Shots and pockets

Human cannonballs are back in the news thanks to the Olympic closing ceremony. As Microkahn notes in an inconvenient excuse, the genre was invited by one Rossa Matilda Richter, or ‘Zazel‘, and the act itself was part death-defying thrill, part blatant titillation. The above image is from the Schamberger Circus Poster Collection, and boasts a shot ‘200 foot through the air’. In reality, the world record for a human cannonball is 193ft 8.8 in, set last March by David “The Bullet” Smith Jr. HCs are not terribly well represented at the Circus Museum, but this new book from Taschen, The Circus, 1870-1950, is rich with visual material (extracts here).


Other things. Then & Now Photography, via MeFi. We’re suckers for this kind of site, although the difference here is that the two images are blended together / The Filming Locations of Annie Hall, part 1 and part 2, Scouting NY’s epic dissection of the historic New York behind Allen’s classic 1977 film. See also the Beekman of Annie Hall at The Architecture of Film / recently recommended in the comments, the music of Teeth of the Sea, especially their album Your Mercury / Eye Magazine gets a new website / new Brit folk band Brit folk band Owl In The Sun play Laura / The Cure, a ‘British music pub’ in Seoul.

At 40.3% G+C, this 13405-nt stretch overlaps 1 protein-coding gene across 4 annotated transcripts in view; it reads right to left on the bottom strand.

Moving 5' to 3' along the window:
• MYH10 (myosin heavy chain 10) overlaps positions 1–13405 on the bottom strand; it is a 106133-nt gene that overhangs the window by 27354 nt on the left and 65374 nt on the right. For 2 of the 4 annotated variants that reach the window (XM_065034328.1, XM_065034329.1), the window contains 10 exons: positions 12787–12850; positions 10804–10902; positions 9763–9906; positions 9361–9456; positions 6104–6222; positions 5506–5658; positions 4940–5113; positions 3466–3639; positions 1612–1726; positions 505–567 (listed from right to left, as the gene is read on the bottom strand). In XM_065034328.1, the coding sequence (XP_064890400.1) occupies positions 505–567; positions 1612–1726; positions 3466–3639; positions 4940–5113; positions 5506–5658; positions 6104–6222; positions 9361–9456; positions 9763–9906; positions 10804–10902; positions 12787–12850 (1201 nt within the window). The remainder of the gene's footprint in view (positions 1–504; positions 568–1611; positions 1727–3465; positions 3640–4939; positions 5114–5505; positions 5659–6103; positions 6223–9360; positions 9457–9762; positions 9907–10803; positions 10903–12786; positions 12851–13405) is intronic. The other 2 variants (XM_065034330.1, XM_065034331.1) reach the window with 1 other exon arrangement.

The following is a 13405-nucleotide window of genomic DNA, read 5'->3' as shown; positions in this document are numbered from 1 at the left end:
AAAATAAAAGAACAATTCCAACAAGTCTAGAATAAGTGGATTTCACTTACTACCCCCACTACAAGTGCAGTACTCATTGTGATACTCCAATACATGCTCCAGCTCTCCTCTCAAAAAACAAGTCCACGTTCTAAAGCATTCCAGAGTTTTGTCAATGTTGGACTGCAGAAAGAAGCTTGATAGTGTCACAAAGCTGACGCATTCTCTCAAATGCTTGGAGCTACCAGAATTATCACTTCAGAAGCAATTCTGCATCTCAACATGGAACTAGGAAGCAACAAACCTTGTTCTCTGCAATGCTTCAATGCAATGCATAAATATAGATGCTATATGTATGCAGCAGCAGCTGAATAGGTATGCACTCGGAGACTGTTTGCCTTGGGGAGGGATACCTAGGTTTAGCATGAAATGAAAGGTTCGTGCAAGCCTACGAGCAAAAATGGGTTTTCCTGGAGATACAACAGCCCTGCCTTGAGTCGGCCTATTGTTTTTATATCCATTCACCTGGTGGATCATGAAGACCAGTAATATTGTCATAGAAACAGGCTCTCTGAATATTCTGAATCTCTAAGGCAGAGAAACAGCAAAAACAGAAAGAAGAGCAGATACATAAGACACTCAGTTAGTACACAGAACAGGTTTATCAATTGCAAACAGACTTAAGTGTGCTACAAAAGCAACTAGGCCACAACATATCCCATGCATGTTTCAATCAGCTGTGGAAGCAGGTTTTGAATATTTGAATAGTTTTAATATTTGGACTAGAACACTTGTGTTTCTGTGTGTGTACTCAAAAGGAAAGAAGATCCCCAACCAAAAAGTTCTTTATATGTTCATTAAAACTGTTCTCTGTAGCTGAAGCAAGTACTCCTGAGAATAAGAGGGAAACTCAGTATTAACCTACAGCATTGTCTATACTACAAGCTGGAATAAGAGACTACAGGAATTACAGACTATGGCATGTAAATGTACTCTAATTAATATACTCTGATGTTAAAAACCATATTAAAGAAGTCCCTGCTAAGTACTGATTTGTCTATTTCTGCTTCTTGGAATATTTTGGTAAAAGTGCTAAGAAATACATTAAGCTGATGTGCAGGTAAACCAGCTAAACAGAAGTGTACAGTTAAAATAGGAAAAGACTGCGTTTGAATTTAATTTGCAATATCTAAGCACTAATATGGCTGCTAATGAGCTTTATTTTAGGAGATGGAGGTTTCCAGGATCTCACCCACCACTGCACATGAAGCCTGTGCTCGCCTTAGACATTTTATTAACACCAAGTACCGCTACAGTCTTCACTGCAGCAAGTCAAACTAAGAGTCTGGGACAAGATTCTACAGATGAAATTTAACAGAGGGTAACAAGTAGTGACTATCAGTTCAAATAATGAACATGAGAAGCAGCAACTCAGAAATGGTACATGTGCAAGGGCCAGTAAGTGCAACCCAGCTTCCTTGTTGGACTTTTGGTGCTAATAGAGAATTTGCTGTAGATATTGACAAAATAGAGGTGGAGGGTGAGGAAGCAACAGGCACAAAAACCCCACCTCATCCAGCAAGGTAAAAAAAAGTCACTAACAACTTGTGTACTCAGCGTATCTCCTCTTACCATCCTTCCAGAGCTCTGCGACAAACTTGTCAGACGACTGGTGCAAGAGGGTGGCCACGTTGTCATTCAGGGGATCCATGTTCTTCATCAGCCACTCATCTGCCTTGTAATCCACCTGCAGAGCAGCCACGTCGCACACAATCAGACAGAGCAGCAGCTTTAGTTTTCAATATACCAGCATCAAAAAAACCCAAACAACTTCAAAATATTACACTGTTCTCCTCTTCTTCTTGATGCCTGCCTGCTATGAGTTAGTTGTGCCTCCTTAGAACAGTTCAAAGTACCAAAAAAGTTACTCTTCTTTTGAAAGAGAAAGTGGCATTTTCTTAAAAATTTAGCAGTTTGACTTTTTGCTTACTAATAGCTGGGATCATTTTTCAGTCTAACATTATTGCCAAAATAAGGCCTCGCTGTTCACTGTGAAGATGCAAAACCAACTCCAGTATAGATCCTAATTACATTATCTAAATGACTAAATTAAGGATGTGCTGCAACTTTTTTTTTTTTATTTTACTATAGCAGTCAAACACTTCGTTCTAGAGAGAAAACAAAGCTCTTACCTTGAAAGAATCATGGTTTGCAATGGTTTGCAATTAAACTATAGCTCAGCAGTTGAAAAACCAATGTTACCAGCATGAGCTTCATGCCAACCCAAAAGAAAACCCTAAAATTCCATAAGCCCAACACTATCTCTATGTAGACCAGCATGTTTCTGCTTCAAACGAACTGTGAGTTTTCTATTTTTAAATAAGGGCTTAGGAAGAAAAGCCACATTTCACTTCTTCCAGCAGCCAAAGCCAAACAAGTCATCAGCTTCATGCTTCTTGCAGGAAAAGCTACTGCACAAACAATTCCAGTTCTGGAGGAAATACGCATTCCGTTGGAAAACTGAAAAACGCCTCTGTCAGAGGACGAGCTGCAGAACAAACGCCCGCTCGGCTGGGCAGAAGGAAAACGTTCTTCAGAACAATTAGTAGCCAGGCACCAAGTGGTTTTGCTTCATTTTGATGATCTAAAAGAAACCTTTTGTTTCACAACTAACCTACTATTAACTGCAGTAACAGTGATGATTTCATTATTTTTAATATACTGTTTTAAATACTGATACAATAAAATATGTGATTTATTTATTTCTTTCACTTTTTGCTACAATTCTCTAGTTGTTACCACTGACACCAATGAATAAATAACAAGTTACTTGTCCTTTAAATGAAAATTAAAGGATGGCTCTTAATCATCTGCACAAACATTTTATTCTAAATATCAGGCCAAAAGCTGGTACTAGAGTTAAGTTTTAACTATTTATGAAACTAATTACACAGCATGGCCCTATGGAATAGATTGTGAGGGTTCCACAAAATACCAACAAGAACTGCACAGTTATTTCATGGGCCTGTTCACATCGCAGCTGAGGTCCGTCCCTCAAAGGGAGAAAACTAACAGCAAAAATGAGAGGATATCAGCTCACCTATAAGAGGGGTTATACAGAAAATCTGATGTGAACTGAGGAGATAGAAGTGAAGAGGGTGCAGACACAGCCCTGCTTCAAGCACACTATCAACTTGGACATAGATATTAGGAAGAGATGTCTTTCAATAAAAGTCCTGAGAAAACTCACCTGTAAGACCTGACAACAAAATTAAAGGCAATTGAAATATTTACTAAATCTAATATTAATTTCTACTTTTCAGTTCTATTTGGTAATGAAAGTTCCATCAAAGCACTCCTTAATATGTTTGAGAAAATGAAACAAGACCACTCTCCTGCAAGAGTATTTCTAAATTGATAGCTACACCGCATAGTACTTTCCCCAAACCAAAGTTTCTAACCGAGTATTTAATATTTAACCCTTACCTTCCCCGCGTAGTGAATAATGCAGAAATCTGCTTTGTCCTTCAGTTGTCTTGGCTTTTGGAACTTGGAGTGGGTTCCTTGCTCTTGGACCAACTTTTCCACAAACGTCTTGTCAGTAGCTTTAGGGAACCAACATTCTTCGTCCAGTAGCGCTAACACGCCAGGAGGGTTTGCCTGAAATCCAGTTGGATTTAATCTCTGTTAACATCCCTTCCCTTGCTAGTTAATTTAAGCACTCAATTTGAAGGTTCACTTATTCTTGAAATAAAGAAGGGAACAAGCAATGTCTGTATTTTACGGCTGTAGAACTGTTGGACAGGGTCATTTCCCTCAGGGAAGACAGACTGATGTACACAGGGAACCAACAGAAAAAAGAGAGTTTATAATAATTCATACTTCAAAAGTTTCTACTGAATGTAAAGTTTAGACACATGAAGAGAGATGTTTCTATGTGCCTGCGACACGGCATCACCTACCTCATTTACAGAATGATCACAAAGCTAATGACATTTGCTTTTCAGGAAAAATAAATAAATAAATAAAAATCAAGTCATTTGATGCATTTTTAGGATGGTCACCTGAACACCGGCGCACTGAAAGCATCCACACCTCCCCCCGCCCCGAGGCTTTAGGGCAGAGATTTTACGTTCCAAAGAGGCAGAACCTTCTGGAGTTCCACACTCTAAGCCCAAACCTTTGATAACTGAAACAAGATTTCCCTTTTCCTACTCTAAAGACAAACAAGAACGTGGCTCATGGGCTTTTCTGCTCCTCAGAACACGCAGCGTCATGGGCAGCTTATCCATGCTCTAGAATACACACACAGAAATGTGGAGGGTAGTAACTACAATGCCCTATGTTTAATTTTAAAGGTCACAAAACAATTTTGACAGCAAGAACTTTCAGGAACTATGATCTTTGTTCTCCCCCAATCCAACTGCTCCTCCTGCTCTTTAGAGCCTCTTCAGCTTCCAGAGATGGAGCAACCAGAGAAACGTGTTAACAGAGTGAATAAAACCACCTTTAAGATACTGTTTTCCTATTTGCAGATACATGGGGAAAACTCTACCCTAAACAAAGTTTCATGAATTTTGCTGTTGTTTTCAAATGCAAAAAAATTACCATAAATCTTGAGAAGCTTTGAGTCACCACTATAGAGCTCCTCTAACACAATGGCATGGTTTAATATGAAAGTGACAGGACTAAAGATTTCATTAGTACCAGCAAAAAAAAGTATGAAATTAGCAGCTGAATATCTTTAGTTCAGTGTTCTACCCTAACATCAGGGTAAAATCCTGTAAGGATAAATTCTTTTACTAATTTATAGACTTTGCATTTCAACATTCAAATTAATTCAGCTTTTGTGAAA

Codex 99 on the development of Hewlett Packard’s HP-35 calculator:

‘In perhaps the most famous design brief in electronics history Bill Hewlett challenged his engineers to shrink the 9100A into something he could fit in his pocket. Eventually Dave Cochran, the original HP-35 product manager, determined that it would be feasible using newly-developed integrated circuits and LEDs. A market research study, however, warned that the device would be too expensive and there was simply no market. That didn’t matter to Hewlett. He decided he wanted one and said “We’re going to go ahead anyway.” In a radical reversal of their normal design process HP began with the physical packaging – an angled and tapered wedge – and engineered the electronic and mechanical components to fit inside.’

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